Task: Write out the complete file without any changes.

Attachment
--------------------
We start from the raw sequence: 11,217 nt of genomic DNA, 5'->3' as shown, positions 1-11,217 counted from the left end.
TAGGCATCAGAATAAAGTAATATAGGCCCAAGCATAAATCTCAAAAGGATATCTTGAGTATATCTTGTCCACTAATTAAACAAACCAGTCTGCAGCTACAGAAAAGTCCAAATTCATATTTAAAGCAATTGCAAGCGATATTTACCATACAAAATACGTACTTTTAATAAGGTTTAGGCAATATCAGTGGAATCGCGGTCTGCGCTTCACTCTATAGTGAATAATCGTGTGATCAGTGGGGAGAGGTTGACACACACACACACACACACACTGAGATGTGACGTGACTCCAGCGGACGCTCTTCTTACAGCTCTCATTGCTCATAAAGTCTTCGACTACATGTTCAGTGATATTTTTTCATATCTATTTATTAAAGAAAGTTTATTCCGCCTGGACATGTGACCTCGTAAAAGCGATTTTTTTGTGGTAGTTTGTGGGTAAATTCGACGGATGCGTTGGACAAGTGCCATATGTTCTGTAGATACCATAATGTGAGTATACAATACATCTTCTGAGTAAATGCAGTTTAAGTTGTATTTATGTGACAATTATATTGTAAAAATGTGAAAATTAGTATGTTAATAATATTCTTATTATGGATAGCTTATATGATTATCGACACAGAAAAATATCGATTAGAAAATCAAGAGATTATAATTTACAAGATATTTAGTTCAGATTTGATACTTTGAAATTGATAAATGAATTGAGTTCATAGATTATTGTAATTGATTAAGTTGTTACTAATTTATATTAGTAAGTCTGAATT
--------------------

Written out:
We start from the raw sequence: 11,217 nt of genomic DNA, 5'->3' as shown, positions 1-11,217 counted from the left end.
TAGGCATCAGAATAAAGTAATATAGGCCCAAGCATAAATCTCAAAAGGATATCTTGAGTATATCTTGTCCACTAATTAAACAAACCAGTCTGCAGCTACAGAAAAGTCCAAATTCATATTTAAAGCAATTGCAAGCGATATTTACCATACAAAATACGTACTTTTAATAAGGTTTAGGCAATATCAGTGGAATCGCGGTCTGCGCTTCACTCTATAGTGAATAATCGTGTGATCAGTGGGGAGAGGTTGACACACACACACACACACACACTGAGATGTGACGTGACTCCAGCGGACGCTCTTCTTACAGCTCTCATTGCTCATAAAGTCTTCGACTACATGTTCAGTGATATTTTTTCATATCTATTTATTAAAGAAAGTTTATTCCGCCTGGACATGTGACCTCGTAAAAGCGATTTTTTTGTGGTAGTTTGTGGGTAAATTCGACGGATGCGTTGGACAAGTGCCATATGTTCTGTAGATACCATAATGTGAGTATACAATACATCTTCTGAGTAAATGCAGTTTAAGTTGTATTTATGTGACAATTATATTGTAAAAATGTGAAAATTAGTATGTTAATAATATTCTTATTATGGATAGCTTATATGATTATCGACACAGAAAAATATCGATTAGAAAATCAAGAGATTATAATTTACAAGATATTTAGTTCAGATTTGATACTTTGAAATTGATAAATGAATTGAGTTCATAGATTATTGTAATTGATTAAGTTGTTACTAATTTATATTAGTAAGTCTGAATT